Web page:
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-   -   CHICAGO: Transit Developments (https://skyscraperpage.com/forum/showthread.php?t=101657)

i_am_hydrogen Mar 7, 2018 4:38 PM

Belmont Flyover
 
Demolition of Lakeview buildings to begin this week for CTA 'flyover' project

The CTA this week will start knocking down buildings in the Lakeview neighborhood to make way for the controversial “flyover,” an elevated bypass that agency officials say will cut down delays along a congested stretch of public transit on the North Side.

The demolition begins more than a year before the city plans to break ground on the flyover, which aims to unclog the bottleneck of Red, Brown and Purple Line trains that flow in and out of the Belmont Avenue station.

“The work we’re doing is an important part of the preparation we need to accomplish to begin construction on the project next year,” said Chris Bushell, the CTA’s chief infrastructure officer, in an interview with reporters Tuesday...

http://www.chicagotribune.com/news/c...306-story.html

ardecila Mar 7, 2018 4:48 PM

Moving fast on this. They’re trying to get all the demolitions done in the 3200 and 3300 blocks before the Cubs season begins, and the 3400 block will be torn down in the fall after the season ends (guess Beer on Clark wanted one more season...)

the urban politician Mar 7, 2018 6:23 PM

Kinda bummed about these demolitions though.

I'm worried they will remain vacant lots for a long time :(

Investing In Chicago Mar 7, 2018 6:51 PM

Quote:

Originally Posted by the urban politician (Post 8111203)
Kinda bummed about these demolitions though.

I'm worried they will remain vacant lots for a long time :(

That's my worry too; and when they are finally developed they'll likely be the same schlock that goes up around the city. We are loosing a couple great buildings for this project, and the area will ultimately change for the worse when complete.
Also, were the massive concrete structures always part of the plan? Why doesn't the CTA use steel support beams, like the rest of the system? These hulking concrete structures are terrible.

Jim in Chicago Mar 7, 2018 7:02 PM

Quote:

Originally Posted by Vlajos (Post 8110123)
Where I live in the City driving takes the same/longer than the train. And the cost of parking downtown is a complete waste of money. $105/month unlimited CTA pass is a no brainer. Relax, sip coffee and read.

For us it is situational. We do tend to take the CTA, but let me give a recent example where Uber won the day.

We were out for dinner and had taken CTA to the restaurant. Dinner dragged on longer than it needed to, we were tired after a long day of work, it was cold and raining and the CTA meant a 10 minute walk from the stations at each end with a 20 minute ride (not figuring wait time for a train). It could have been 40-50 minutes door to door.

Or, an Uber was 2 minutes away and the fare around $10.

The choices were 2 walks in the rain as part of the 40 minute trip on CTA - $5.00. Or, 10 minutes by Uber, get home dry, $10. Uber won.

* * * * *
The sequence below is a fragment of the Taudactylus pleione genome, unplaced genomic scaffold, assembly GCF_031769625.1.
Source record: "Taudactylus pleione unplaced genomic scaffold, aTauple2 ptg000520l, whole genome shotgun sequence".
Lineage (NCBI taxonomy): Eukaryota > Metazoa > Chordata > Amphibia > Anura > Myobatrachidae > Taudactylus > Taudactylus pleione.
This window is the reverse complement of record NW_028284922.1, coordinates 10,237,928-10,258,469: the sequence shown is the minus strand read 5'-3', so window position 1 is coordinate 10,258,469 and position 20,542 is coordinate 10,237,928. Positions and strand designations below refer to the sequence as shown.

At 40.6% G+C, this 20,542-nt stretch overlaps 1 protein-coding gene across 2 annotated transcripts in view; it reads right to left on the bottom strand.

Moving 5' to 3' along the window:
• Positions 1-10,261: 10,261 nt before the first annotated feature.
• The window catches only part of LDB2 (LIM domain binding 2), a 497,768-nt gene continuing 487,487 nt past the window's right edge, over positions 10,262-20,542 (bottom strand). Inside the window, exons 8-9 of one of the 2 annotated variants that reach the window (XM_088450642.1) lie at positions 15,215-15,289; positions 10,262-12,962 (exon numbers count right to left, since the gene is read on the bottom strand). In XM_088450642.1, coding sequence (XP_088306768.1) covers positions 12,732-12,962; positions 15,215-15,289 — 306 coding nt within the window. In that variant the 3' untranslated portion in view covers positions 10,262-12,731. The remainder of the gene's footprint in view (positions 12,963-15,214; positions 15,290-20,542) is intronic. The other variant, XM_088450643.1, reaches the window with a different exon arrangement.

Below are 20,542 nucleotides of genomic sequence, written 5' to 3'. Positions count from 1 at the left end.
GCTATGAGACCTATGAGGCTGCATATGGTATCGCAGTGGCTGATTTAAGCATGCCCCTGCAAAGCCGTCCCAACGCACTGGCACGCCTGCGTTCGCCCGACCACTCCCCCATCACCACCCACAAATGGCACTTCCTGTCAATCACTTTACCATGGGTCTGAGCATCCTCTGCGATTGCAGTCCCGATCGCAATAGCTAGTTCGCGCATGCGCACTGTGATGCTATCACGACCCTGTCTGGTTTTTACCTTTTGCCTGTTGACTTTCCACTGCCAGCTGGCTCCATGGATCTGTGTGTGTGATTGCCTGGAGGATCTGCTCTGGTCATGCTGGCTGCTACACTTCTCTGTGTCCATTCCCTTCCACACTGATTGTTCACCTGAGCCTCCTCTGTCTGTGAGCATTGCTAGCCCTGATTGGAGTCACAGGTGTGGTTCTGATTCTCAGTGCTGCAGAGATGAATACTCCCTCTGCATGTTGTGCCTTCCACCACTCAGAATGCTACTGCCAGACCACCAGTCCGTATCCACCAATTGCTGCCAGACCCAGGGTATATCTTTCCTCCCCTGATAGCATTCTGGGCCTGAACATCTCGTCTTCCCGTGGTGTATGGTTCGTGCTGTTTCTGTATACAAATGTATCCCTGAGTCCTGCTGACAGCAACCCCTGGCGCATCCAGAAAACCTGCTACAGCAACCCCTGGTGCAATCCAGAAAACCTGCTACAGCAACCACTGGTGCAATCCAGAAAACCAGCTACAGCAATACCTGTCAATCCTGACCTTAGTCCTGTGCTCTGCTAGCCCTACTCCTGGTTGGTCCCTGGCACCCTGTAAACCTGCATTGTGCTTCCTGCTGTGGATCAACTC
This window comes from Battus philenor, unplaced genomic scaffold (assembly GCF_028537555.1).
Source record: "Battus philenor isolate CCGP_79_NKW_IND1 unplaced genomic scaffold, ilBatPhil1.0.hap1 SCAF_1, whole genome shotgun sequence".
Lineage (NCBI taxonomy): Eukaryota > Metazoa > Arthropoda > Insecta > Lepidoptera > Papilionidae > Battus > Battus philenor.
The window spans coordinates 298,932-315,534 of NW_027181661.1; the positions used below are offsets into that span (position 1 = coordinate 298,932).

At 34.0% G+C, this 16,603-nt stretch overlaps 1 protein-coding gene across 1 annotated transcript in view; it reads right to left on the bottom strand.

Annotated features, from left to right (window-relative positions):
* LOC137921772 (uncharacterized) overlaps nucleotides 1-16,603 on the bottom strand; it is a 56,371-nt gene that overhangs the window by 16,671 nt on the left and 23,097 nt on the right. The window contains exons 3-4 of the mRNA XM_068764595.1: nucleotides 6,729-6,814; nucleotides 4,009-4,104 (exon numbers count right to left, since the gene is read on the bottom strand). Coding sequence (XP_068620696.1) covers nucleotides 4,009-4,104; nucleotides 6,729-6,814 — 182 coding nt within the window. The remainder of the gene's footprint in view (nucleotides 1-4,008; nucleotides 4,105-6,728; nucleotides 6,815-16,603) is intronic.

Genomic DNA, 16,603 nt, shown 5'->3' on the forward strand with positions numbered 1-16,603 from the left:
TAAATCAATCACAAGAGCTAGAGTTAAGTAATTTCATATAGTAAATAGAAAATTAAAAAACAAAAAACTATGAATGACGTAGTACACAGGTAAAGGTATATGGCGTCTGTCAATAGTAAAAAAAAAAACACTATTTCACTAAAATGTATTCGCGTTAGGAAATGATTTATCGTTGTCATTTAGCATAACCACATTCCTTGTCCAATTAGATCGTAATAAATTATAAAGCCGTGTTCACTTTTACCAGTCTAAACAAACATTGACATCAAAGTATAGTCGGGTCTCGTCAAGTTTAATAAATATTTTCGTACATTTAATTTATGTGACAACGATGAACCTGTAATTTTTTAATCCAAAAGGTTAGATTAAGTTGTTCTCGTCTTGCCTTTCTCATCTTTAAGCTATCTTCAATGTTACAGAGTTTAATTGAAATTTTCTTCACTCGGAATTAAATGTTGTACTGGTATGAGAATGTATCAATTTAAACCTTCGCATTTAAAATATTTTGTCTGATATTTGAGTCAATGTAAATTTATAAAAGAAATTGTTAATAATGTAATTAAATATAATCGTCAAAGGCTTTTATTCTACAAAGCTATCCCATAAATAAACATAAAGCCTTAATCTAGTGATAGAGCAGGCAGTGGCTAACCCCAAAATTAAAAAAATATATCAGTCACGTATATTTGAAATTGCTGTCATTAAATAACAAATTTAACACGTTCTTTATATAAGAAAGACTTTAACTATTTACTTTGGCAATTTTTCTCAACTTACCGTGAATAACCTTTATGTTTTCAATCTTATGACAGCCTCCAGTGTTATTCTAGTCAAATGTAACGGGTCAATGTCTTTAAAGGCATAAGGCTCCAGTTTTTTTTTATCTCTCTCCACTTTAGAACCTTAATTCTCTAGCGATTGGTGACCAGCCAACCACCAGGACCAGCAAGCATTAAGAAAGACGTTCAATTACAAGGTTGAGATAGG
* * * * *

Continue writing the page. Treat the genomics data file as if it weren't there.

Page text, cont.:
Vlajos Mar 7, 2018 7:37 PM

Quote:

Originally Posted by Jim in Chicago (Post 8111279)
For us it is situational. We do tend to take the CTA, but let me give a recent example where Uber won the day.

We were out for dinner and had taken CTA to the restaurant. Dinner dragged on longer than it needed to, we were tired after a long day of work, it was cold and raining and the CTA meant a 10 minute walk from the stations at each end with a 20 minute ride (not figuring wait time for a train). It could have been 40-50 minutes door to door.

Or, an Uber was 2 minutes away and the fare around $10.

The choices were 2 walks in the rain as part of the 40 minute trip on CTA - $5.00. Or, 10 minutes by Uber, get home dry, $10. Uber won.

That makes sense. I should have been more clear. I was talking about a commute to/from work during rush hours. Yes, definitely after a night of eating and drinking we will generally take a cab/lyft home.

emathias Mar 7, 2018 9:11 PM

Quote:

Originally Posted by Investing In Chicago (Post 8111256)
...
Also, were the massive concrete structures always part of the plan? Why doesn't the CTA use steel support beams, like the rest of the system? These hulking concrete structures are terrible.

Concrete is generally quieter, I think that's the main reason: it's mass just dampens vibrations better than steel. I don't think they'll feel as "hulking" once built. Even if they used steel, I don't think it would necessarily be some light, airy thing once completed.

Vlajos Mar 7, 2018 9:14 PM

Quote:

Originally Posted by emathias (Post 8111465)
Concrete is generally quieter, I think that's the main reason: it's mass just dampens vibrations better than steel. I don't think they'll feel as "hulking" once built. Even if they used steel, I don't think it would necessarily be some light, airy thing once completed.

Plus, the price of steel will be going up 25% or so.

Jim in Chicago Mar 7, 2018 9:36 PM

Quote:

Originally Posted by Vlajos (Post 8111473)
Plus, the price of steel will be going up 25% or so.

As will the price of rebar that goes into the concrete structures.

Vlajos Mar 7, 2018 10:06 PM

Quote:

Originally Posted by Jim in Chicago (Post 8111506)
As will the price of rebar that goes into the concrete structures.

Great, ain't it?

Busy Bee Mar 7, 2018 10:08 PM

America is getting so great again, it just gives me the goosebumps!

OhioGuy Mar 7, 2018 10:29 PM

Quote:

Originally Posted by emathias (Post 8111465)
I don't think they'll feel as "hulking" once built. Even if they used steel, I don't think it would necessarily be some light, airy thing once completed.